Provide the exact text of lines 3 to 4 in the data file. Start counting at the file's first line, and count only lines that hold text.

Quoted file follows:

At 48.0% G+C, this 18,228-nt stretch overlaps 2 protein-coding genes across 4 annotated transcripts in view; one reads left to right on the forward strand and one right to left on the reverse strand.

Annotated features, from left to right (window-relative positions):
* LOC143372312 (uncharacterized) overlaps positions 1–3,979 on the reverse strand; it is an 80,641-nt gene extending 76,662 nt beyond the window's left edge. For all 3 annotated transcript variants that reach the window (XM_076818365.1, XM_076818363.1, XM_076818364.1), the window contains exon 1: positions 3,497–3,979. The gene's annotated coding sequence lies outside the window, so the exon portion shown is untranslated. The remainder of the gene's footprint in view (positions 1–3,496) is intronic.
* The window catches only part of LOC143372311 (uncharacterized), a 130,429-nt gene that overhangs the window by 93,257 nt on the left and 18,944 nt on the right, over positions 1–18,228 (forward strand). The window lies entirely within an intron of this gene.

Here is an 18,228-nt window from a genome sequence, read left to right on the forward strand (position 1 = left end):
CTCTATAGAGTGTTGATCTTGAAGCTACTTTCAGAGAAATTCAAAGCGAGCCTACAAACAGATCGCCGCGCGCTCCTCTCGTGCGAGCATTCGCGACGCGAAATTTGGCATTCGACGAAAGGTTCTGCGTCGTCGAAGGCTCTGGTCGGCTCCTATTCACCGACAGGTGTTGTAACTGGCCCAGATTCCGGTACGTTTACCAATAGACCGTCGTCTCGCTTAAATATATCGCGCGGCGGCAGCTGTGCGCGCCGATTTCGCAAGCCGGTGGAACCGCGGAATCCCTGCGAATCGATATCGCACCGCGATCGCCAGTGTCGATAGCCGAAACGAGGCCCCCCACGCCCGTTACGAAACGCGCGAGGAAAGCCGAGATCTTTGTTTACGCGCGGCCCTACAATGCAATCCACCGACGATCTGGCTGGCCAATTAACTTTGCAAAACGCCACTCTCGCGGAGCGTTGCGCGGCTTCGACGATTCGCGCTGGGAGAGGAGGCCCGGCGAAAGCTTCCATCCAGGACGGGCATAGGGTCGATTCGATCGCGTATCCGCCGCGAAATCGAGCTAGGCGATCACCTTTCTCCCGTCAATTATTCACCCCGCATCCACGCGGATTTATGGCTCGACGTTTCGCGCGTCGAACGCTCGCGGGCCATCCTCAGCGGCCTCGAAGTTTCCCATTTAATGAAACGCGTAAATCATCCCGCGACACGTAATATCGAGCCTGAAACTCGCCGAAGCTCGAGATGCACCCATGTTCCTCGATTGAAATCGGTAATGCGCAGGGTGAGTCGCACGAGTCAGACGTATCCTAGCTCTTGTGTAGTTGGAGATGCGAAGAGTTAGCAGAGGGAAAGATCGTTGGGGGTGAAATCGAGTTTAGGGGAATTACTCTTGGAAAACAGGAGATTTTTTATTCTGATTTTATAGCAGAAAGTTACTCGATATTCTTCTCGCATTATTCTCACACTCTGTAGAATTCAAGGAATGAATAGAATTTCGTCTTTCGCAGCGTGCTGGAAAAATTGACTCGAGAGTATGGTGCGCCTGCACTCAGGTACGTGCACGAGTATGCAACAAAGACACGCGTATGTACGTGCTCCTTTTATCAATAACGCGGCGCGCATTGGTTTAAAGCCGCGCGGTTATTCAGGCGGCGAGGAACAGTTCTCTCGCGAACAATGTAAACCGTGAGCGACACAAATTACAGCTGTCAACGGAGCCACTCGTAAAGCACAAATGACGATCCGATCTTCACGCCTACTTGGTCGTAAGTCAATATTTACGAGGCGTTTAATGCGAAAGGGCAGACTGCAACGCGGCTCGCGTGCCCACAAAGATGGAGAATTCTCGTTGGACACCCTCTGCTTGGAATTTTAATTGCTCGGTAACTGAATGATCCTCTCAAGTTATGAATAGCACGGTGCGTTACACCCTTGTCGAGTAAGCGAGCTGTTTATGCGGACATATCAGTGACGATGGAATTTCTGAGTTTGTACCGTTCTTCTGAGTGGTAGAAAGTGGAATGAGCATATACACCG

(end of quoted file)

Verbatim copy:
* LOC143372312 (uncharacterized) overlaps positions 1–3,979 on the reverse strand; it is an 80,641-nt gene extending 76,662 nt beyond the window's left edge. For all 3 annotated transcript variants that reach the window (XM_076818365.1, XM_076818363.1, XM_076818364.1), the window contains exon 1: positions 3,497–3,979. The gene's annotated coding sequence lies outside the window, so the exon portion shown is untranslated. The remainder of the gene's footprint in view (positions 1–3,496) is intronic.
* The window catches only part of LOC143372311 (uncharacterized), a 130,429-nt gene that overhangs the window by 93,257 nt on the left and 18,944 nt on the right, over positions 1–18,228 (forward strand). The window lies entirely within an intron of this gene.